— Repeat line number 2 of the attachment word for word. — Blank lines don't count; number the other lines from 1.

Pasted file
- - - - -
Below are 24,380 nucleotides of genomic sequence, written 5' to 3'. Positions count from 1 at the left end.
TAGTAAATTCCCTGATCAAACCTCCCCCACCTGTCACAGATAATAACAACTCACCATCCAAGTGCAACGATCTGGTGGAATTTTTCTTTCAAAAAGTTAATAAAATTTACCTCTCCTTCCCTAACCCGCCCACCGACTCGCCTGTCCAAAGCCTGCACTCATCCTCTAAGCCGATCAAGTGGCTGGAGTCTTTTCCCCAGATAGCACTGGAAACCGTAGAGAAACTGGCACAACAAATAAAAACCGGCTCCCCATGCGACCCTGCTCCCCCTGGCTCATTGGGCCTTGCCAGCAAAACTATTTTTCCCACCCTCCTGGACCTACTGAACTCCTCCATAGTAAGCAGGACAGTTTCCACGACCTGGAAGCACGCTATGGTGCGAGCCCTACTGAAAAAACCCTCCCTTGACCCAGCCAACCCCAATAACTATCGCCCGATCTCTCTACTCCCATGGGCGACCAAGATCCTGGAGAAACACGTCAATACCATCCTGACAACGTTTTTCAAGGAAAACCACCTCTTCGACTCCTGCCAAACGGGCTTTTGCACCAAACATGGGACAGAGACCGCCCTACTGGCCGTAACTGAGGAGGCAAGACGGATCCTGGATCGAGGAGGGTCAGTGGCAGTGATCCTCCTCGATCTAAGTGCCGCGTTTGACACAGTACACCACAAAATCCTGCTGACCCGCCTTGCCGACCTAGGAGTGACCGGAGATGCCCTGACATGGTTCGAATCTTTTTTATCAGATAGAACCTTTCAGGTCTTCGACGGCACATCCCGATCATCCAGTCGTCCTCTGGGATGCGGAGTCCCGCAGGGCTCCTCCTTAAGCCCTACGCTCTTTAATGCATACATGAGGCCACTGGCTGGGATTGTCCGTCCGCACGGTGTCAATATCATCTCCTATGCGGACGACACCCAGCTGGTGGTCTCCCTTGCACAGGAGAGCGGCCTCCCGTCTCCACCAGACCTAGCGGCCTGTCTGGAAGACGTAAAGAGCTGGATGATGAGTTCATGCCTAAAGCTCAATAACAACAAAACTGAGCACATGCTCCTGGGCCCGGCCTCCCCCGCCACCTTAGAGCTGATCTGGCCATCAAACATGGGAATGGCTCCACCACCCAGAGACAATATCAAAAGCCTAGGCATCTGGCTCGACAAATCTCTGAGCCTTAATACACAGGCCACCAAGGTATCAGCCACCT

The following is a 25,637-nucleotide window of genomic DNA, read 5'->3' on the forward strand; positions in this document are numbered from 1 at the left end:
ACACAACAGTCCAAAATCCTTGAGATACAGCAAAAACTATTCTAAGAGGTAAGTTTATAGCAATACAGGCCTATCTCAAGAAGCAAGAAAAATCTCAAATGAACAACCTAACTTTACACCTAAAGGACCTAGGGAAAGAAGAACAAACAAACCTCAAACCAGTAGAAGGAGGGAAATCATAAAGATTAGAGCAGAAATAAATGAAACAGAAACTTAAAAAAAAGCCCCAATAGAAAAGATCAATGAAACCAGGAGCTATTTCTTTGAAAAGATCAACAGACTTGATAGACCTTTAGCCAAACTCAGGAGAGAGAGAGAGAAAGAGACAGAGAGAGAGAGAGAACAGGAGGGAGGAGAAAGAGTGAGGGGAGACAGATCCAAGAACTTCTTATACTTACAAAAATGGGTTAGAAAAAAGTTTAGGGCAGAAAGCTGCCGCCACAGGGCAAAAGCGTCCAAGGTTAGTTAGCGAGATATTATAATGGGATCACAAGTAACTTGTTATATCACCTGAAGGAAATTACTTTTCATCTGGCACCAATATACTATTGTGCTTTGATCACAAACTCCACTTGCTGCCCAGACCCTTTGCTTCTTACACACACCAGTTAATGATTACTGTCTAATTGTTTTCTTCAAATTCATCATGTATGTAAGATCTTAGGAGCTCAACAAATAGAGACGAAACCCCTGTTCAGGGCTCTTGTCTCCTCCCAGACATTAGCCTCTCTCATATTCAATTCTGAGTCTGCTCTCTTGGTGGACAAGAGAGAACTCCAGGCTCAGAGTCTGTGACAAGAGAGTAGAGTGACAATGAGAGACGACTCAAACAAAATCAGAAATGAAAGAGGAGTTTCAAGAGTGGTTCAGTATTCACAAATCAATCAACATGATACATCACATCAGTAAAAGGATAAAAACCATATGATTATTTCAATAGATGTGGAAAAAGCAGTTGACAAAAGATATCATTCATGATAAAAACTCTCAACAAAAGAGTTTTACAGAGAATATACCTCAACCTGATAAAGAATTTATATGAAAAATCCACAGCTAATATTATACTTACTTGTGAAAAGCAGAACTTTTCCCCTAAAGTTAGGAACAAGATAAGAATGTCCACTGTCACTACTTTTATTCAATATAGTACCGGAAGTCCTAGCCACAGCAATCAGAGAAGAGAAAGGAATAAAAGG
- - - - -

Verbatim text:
TAGTAAATTCCCTGATCAAACCTCCCCCACCTGTCACAGATAATAACAACTCACCATCCAAGTGCAACGATCTGGTGGAATTTTTCTTTCAAAAAGTTAATAAAATTTACCTCTCCTTCCCTAACCCGCCCACCGACTCGCCTGTCCAAAGCCTGCACTCATCCTCTAAGCCGATCAAGTGGCTGGAGTCTTTTCCCCAGATAGCACTGGAAACCGTAGAGAAACTGGCACAACAAATAAAAACCGGCTCCCCATGCGACCCTGCTCCCCCTGGCTCATTGGGCCTTGCCAGCAAAACTATTTTTCCCACCCTCCTGGACCTACTGAACTCCTCCATAGTAAGCAGGACAGTTTCCACGACCTGGAAGCACGCTATGGTGCGAGCCCTACTGAAAAAACCCTCCCTTGACCCAGCCAACCCCAATAACTATCGCCCGATCTCTCTACTCCCATGGGCGACCAAGATCCTGGAGAAACACGTCAATACCATCCTGACAACGTTTTTCAAGGAAAACCACCTCTTCGACTCCTGCCAAACGGGCTTTTGCACCAAACATGGGACAGAGACCGCCCTACTGGCCGTAACTGAGGAGGCAAGACGGATCCTGGATCGAGGAGGGTCAGTGGCAGTGATCCTCCTCGATCTAAGTGCCGCGTTTGACACAGTACACCACAAAATCCTGCTGACCCGCCTTGCCGACCTAGGAGTGACCGGAGATGCCCTGACATGGTTCGAATCTTTTTTATCAGATAGAACCTTTCAGGTCTTCGACGGCACATCCCGATCATCCAGTCGTCCTCTGGGATGCGGAGTCCCGCAGGGCTCCTCCTTAAGCCCTACGCTCTTTAATGCATACATGAGGCCACTGGCTGGGATTGTCCGTCCGCACGGTGTCAATATCATCTCCTATGCGGACGACACCCAGCTGGTGGTCTCCCTTGCACAGGAGAGCGGCCTCCCGTCTCCACCAGACCTAGCGGCCTGTCTGGAAGACGTAAAGAGCTGGATGATGAGTTCATGCCTAAAGCTCAATAACAACAAAACTGAGCACATGCTCCTGGGCCCGGCCTCCCCCGCCACCTTAGAGCTGATCTGGCCATCAAACATGGGAATGGCTCCACCACCCAGAGACAATATCAAAAGCCTAGGCATCTGGCTCGACAAATCTCTGAGCCTTAATACACAGGCCACCAAGGTATCAGCCACCT